Equity Residential plans a 40-story apartment building at 204 Pine Street; Urban Visions has proposed a 39-story apartment project at Second and Pike; Continental Properties recently bought a site at Second and Virginia that comes with a master-use permit for a 400-foot residential tower; Columbia West Properties and Pineapple Hospitality have said they want to break ground in 2015 on a hotel at 1931 Second Ave; and Touchstone Corp. is gearing up to build an 11-story hotel and apartment building at First Avenue and Stewart Street.

Wood Partners acquires, develops, constructs and manages high-density and mixed-use communities. As of April, it owned more than 20,200 units in 16 markets, including Seattle.

Earlier this year, Wood Partners topped out Dimension by Alta, a 298-unit apartment building at Third and Cedar in Seattle, and the company is building a 281-unit apartment complex in the Pearl District of Portland, adjacent to the new Fields Park.


Principal Global Investors has nominated the Ames/MJA Building, which is on the site of the proposed 400-foot tower, for city landmark status.
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Old August 1st, 2014, 08:20 PM   #8
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Ok, I am confused, since Wood Partners doesn't own the building do they own the land the building is on?
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Old August 1st, 2014, 10:07 PM   #9
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A large percentage of proposals are by companies that don't own the land. In these cases they typically have deals (called options) to buy the land if they choose to later.

Many developers don't want to buy land they only might build on. And nobody spends much money without having the land under control. Options are expensive, but they're far cheaper and less risky than the main alternatives.
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Old August 2nd, 2014, 05:44 AM   #10
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2nd Street will be pretty amazing if all these proposals happen. There is a small parking lot on the 1500 block next to Pabla Indian Cuisine, I wonder if there are plans for that lot.
I forgot there were those two rather large parking garages within a block of each other. When does it make economic sense that those get replaced with some kind of new development?
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Old August 2nd, 2014, 01:45 PM   #11
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Quote:
Originally Posted by JiminyCricket View Post
Above grade parking is a no-no anymore. Good luck with that Hewitt.
Premier on Pine has above ground parking, as does the Martin.
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Old August 3rd, 2014, 01:55 AM   #12
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Projects that are subject to the old zoning (only have to have applied for MUP back then?) are allowed more above-grade parking than the current limit...three levels all partally hidden I think. But there are also variances.
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Old August 3rd, 2014, 02:50 AM   #13
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Not another one?!?!?!?!?

Dammit I'm getting sick of all these new skyscraper proposals. Can't even keep track of 'em anymore.

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Old August 3rd, 2014, 06:16 AM   #14
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Yesterday I counted 27 proposed/underway condo towers at 440' or so, or much taller, in greater Downtown. That included three with two towers each.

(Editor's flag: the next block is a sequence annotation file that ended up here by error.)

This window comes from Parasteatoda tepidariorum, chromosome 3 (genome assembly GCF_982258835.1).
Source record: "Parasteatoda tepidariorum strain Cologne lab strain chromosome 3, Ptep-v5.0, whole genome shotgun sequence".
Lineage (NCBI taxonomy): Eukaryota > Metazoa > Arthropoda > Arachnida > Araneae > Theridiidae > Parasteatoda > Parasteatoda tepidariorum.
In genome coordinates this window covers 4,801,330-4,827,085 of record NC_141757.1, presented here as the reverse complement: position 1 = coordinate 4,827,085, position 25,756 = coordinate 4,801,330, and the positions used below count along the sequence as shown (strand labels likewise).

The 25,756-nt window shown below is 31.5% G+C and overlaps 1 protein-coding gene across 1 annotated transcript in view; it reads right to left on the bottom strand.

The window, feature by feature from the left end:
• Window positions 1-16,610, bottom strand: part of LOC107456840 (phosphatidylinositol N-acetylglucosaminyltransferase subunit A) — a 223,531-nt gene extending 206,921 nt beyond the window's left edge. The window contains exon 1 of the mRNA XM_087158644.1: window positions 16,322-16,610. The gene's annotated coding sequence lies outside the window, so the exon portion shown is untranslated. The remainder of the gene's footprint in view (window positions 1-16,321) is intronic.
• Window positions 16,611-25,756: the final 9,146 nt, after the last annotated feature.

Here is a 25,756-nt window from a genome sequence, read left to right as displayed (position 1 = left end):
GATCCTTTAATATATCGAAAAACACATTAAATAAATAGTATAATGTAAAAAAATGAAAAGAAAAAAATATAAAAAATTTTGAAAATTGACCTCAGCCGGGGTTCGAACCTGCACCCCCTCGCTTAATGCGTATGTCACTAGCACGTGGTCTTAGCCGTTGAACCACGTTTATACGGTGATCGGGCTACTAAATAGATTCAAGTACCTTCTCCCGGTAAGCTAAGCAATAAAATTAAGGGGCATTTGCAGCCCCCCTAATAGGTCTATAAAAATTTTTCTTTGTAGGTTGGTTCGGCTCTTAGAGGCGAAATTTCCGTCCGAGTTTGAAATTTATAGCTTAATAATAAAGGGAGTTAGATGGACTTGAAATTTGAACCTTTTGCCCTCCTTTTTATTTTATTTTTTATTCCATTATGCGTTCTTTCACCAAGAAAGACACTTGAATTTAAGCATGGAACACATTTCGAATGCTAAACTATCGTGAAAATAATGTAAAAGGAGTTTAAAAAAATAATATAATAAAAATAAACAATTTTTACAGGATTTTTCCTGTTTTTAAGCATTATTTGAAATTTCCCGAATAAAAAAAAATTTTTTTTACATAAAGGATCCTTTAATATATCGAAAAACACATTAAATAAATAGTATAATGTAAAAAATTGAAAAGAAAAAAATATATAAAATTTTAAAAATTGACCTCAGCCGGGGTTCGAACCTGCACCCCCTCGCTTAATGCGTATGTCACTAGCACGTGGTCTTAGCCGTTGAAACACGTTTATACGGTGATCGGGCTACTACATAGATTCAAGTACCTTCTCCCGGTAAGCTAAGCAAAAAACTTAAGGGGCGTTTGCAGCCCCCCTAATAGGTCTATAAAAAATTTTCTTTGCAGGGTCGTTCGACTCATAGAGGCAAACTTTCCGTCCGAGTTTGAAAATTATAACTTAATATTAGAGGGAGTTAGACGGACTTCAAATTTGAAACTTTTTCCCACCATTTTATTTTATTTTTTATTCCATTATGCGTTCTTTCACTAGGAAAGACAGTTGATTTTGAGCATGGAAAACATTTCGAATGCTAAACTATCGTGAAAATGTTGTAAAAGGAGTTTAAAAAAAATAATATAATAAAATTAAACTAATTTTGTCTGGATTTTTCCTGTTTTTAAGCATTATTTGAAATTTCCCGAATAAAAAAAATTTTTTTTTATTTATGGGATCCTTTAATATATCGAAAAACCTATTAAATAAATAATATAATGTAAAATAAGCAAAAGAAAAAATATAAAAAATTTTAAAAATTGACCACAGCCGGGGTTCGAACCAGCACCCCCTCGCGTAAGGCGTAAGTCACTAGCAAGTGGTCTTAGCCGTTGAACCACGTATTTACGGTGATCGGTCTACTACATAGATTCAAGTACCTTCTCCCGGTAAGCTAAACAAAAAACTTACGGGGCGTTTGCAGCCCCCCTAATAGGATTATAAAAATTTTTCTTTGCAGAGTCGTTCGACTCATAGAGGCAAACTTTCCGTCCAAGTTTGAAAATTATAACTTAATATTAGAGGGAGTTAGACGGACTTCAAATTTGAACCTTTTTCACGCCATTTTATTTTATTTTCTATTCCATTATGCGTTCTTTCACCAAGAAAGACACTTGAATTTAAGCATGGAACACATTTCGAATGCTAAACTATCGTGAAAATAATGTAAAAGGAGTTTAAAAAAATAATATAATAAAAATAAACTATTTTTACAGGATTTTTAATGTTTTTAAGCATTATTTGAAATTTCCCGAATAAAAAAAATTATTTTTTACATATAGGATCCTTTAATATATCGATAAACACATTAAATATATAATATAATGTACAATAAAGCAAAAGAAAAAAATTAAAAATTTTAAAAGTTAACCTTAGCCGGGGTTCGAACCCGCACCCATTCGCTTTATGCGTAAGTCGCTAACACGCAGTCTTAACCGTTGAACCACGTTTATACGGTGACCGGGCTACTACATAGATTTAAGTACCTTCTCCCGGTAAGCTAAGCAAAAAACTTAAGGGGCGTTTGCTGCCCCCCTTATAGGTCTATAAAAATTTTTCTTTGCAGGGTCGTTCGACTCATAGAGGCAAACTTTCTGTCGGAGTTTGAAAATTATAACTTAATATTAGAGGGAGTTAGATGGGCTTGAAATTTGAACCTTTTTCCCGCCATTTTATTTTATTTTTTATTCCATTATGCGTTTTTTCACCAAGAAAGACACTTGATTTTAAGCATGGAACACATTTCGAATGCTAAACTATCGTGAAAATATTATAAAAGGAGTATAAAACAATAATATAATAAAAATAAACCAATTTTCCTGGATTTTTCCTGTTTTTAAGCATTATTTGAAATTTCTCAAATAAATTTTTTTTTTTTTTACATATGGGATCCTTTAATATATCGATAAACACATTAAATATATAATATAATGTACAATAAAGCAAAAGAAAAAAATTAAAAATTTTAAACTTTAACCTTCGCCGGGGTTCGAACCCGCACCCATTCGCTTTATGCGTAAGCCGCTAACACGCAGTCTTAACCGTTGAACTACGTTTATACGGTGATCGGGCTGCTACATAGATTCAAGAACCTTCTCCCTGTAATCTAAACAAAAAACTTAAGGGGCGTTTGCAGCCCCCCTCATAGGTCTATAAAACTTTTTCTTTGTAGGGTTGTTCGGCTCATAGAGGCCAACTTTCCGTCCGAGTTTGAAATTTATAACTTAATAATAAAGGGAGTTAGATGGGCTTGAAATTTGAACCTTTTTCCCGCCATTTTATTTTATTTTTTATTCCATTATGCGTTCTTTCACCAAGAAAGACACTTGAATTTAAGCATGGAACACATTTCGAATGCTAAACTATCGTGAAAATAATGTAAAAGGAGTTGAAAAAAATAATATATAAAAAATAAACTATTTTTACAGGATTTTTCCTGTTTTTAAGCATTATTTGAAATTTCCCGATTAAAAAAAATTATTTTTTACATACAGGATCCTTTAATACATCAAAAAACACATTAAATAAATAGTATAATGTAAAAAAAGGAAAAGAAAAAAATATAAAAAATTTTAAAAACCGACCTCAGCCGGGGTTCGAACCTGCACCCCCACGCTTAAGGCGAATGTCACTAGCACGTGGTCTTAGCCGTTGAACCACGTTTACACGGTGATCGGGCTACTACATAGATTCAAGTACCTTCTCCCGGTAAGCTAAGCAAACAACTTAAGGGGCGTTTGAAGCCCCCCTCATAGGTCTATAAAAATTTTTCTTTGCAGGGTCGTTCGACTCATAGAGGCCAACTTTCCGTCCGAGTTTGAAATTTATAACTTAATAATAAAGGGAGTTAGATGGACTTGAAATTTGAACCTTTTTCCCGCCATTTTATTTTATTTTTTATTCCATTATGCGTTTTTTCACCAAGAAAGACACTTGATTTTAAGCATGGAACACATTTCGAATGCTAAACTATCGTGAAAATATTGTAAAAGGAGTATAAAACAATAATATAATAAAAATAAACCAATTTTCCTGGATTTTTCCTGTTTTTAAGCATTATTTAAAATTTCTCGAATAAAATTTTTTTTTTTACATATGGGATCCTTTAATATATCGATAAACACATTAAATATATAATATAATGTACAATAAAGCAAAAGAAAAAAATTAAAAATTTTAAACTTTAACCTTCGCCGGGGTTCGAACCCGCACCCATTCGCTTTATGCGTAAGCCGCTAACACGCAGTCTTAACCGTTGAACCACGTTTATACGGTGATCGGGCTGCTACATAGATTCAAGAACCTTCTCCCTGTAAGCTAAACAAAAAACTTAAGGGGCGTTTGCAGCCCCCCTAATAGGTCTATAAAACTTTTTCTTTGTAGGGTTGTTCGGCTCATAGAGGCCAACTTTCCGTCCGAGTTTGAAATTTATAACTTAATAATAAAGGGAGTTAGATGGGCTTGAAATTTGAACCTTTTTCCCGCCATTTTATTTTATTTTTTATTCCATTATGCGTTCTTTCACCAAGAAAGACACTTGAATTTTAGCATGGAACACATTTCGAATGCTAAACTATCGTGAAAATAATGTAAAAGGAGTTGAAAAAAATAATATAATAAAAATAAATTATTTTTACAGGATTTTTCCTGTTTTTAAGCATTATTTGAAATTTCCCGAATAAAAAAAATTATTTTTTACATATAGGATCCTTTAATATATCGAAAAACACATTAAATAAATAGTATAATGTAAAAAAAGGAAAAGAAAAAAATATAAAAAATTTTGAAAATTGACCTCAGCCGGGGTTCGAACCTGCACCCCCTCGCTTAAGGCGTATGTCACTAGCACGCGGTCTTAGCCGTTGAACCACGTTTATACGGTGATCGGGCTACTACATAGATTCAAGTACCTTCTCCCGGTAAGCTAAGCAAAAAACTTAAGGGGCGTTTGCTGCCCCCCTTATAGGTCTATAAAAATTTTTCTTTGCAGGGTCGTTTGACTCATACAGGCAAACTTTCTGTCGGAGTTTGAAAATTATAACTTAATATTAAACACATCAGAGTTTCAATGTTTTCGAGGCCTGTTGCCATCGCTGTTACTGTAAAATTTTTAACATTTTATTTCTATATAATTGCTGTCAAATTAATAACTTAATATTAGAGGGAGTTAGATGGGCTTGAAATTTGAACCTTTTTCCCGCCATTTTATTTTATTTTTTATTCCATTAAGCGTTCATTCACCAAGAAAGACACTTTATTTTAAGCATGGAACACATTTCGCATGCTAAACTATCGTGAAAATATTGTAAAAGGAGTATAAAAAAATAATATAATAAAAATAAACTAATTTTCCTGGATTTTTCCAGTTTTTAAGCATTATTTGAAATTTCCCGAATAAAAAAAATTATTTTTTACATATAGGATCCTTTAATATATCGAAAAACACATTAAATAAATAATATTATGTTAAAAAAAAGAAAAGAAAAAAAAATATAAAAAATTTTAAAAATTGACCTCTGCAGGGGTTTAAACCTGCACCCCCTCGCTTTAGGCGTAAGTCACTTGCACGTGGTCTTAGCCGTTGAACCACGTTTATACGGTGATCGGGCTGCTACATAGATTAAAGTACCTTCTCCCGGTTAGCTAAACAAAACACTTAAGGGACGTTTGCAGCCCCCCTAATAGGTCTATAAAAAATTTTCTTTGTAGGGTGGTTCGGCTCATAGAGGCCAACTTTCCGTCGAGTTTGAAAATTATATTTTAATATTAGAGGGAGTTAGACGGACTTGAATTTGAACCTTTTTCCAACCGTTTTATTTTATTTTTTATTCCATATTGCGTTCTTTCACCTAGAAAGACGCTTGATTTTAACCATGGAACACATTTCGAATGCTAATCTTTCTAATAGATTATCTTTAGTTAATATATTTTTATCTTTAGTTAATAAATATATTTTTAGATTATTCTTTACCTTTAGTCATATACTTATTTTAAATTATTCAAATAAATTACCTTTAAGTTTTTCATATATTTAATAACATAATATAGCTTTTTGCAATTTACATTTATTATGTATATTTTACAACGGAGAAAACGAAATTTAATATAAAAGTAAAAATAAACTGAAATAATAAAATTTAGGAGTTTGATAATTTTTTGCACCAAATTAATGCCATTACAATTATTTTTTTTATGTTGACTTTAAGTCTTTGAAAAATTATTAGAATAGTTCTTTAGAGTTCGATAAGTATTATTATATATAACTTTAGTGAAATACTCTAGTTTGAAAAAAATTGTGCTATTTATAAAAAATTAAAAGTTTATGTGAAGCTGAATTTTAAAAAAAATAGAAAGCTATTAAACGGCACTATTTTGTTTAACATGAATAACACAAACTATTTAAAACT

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Old August 6th, 2014, 07:54 PM   #15
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Overhead view

I thought this might help show how small a lot this site is, and why they want to take the airspace over neighboring Broadacres.

Note the Second and Pine tower would be located in place of surface parking lot at left side of the pic. Second and Pike lot is the other surface parking lot just visible beyond the Broadacres building and left of the 1521 tower at top of this pic. Pike Place Market/Elliott Bay is off-pic to right.

1613 2nd ave aug 6 by swyvernsting, on Flickr
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Old August 8th, 2014, 06:10 PM   #16
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From todays DJC.

http://www.djc.com/news/re/12068615.html

August 8, 2014

1613 Second Avenue not a city landmark
By JOURNAL STAFF

SEATTLE — The city Landmarks Preservation Board voted 10-1 Wednesday to deny nomination of the Ames Building at 1613 Second Ave. as a city landmark.

Developer Wood Partners has approached the city with a proposal for a 400-foot residential tower on the property located near Pike Place Market. One option is for the tower to cantilever over the 10-story Broadacres Building at 1601 Second Ave.

Wood doesn't now own the 1914 Ames Building, which is also known as The MJA Building. The Ames and Broadacres buildings are owned by an entity of Principal Global Investors.

Principal filed an application to nominate the Ames as a city landmark. The denial by the Landmarks board means the building can be razed.
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Old August 8th, 2014, 06:33 PM   #17
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Progress
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Old August 8th, 2014, 06:34 PM   #18
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Is the Broadacres building designated a landmark? Otherwise, why not tear down both?
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Old August 8th, 2014, 08:14 PM   #19
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Sayonara!
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Old August 8th, 2014, 09:02 PM   #20
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Quote:
Originally Posted by Steve W View Post
Is the Broadacres building designated a landmark? Otherwise, why not tear down both?
I thought it was - based on our last conversation about the building.